Entrepreneur Tom Davidson Shares Keys to Great Workplace Culture
Glassdoor and The Washington Post recognize EVERFI as one of the best places to work. Founder Tom Davidson said his Washington, D.C.-based education technology company is also one of the hardest places to work.
“People want to feel like they’re part of something, and that they’re part of something hard,” he said April 10, 2019, during the Robert G. Hisaoka Speaker Series, organized by the Dingman Center for Entrepreneurship at the University of Maryland’s Robert H. Smith School of Business.
Many people associate difficulty with unhappiness, but Davidson said those are very different things.
“I really hit on that big time when I was in college,” he said in a conversation moderated by Robert G. Hisaoka ’79. “I just always wanted to be a part of something that required an entire group of people to do it. You had to get the best out of each other, you wanted to root people on, and it didn’t work if two of you fell down on it.”
EVERFI picked a massive challenge for itself when the company launched in 2008. After touring the United States for two years and visiting low-performing schools, Davidson designed a third-party payer system that would bring corporate resources into the K12 education space to tackle big issues like financial illiteracy and summer learning loss.
“The education system is the only place, particularly in K12, where the private sector has fully taken a knee,” Davidson said. “They’re nowhere to be found.”
His company, which has since expanded into higher education with courses on sexual violence and alcohol abuse prevention, now partners with over 4,300 corporate clients. Despite the rapid growth, solutions will not come quickly.
“It’s taken us 400-plus years to disadvantage kids in these communities to the extent that we have,” he said. “It’s not going to play out overnight, the answer.”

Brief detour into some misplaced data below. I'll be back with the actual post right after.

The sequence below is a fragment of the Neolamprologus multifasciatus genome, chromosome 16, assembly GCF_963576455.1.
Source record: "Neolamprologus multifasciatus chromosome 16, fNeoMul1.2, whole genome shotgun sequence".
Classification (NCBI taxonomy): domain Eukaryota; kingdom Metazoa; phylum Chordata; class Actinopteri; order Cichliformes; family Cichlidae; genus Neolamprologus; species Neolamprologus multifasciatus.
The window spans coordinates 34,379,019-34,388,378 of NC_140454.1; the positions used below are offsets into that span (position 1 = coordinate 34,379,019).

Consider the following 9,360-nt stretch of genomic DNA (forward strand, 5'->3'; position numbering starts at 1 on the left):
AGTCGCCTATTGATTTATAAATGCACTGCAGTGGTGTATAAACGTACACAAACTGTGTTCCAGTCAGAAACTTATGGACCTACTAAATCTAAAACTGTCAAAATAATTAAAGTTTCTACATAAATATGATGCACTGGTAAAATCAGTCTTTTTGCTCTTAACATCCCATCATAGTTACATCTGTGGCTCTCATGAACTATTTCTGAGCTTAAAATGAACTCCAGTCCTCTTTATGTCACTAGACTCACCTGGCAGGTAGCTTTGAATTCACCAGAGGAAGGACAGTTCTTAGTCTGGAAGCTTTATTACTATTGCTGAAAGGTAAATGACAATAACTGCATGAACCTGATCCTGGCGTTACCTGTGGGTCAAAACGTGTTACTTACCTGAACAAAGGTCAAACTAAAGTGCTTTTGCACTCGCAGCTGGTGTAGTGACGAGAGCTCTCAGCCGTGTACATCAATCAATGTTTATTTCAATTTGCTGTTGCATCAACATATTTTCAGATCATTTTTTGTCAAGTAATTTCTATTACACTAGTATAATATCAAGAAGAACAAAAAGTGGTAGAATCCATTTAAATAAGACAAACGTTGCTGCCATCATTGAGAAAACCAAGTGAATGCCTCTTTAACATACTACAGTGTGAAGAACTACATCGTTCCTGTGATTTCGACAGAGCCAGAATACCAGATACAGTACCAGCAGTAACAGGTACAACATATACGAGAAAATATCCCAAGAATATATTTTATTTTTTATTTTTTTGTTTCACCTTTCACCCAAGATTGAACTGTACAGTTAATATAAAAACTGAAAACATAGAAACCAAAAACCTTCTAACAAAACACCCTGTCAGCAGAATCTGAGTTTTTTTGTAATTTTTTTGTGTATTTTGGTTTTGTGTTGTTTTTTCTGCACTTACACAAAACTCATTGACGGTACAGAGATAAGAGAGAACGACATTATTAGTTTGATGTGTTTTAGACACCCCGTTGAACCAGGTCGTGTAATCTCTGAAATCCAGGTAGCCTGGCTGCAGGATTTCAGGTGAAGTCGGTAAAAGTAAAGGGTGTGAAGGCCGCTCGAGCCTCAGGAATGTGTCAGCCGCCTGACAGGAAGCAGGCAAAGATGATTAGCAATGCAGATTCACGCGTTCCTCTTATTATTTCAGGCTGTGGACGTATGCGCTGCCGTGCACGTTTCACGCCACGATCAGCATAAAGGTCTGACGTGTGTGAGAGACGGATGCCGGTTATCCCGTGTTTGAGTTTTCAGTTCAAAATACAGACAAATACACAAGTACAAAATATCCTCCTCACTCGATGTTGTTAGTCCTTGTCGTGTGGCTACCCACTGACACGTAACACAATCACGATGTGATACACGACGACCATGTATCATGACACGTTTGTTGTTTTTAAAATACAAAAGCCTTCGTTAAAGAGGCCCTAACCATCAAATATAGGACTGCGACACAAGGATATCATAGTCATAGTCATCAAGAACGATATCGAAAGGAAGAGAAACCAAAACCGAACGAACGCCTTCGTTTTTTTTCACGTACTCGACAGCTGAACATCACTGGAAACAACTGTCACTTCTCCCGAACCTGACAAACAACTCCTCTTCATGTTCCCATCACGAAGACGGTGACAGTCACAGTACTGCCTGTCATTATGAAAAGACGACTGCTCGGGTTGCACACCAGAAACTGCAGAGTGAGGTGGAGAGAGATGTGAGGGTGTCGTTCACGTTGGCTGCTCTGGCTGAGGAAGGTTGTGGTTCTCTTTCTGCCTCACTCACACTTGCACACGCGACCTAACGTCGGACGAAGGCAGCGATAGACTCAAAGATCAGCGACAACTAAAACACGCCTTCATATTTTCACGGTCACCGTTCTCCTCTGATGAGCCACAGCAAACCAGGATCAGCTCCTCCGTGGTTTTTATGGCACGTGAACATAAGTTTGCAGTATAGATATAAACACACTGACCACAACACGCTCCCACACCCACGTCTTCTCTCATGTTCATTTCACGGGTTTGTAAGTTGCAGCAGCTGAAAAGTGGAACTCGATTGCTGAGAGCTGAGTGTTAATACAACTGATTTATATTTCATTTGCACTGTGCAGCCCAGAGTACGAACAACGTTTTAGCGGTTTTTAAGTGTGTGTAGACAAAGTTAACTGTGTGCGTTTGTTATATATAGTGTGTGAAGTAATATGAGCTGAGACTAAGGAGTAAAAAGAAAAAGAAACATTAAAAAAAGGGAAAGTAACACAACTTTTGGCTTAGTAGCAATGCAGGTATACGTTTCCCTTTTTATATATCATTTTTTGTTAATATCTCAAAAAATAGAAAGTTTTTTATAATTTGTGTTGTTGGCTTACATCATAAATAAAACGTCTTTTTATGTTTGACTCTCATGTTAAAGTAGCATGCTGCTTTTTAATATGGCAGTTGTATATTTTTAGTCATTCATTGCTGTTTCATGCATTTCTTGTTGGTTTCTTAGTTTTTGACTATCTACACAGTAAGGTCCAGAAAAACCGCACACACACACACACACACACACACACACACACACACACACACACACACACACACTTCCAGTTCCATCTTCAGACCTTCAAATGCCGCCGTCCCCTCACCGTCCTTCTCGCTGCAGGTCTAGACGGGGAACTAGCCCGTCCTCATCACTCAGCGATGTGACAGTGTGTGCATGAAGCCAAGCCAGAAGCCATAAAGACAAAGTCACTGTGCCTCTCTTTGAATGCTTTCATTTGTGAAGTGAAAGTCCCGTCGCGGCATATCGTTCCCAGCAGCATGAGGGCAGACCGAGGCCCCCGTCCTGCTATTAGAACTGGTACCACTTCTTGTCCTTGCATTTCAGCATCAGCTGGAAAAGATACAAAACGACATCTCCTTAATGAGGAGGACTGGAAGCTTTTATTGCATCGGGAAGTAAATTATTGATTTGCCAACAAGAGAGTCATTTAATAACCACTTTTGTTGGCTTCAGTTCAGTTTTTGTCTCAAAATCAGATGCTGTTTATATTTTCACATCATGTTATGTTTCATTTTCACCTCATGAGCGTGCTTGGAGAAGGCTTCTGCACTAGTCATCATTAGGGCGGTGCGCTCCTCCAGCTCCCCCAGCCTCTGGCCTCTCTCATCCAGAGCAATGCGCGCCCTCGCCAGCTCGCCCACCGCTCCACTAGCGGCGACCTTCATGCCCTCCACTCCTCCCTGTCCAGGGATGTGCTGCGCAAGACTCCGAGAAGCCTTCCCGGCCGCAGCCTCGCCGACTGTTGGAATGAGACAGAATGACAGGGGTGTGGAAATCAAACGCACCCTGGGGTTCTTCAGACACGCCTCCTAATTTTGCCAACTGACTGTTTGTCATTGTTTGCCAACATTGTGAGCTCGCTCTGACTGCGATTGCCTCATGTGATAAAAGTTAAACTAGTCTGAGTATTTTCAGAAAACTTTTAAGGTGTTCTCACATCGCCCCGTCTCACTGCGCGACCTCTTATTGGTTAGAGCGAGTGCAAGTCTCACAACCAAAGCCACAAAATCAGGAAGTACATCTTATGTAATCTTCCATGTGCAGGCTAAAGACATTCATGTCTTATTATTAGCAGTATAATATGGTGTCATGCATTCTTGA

Davidson said the challenge keeps EVERFI employees engaged. “One of the things we’ve done a pretty good job of at EVERFI is building a strong culture,” he said. “People are pretty psyched when they walk in the door every morning.”
Davidson shared five other keys to building a strong workplace culture.
1. Be optimistic. Advancing technology creates potential for growth, and Davidson looks for employees who see the possibilities. “You need to be an optimistic person,” he said. “That doesn’t mean you have blue birds flying around your head. This isn’t fun all the time, but the sense that things are far more possible — people just want to be around people who feel that way.”
2. Be transparent. Davidson encourages his employees to deal with conflict head on, rather than undermining team members when they leave the room. “Stab people in the heart,” he said. “Praise them in the back.”
3. Be demanding. “Hold people to a level of excellence,” Davidson said. “Always push people to the next level.”
4. Be aware. Managers don’t always know about personal challenges in people’s lives, but they should recognize the realities of life. “That stuff is going on whether you know about it or not,” he said. “Everyone is carrying around something with them.”
5. Be present. People talk about “work-life balance,” but Davidson rejects any model that puts work and life into separate buckets. Instead, people should live in the moment, wherever they are.
The Robert G. Hisaoka Speaker Series was created through a three-year gift from Hisaoka, who aims to bring business leaders and startup founders to the University of Maryland who will inspire students to explore entrepreneurship.
The Davidson conversation, the final installment in the 2018-19 series, drew an audience of about 160 faculty, staff, students and community members to the Edward St. John Learning and Teaching Center on the College Park campus.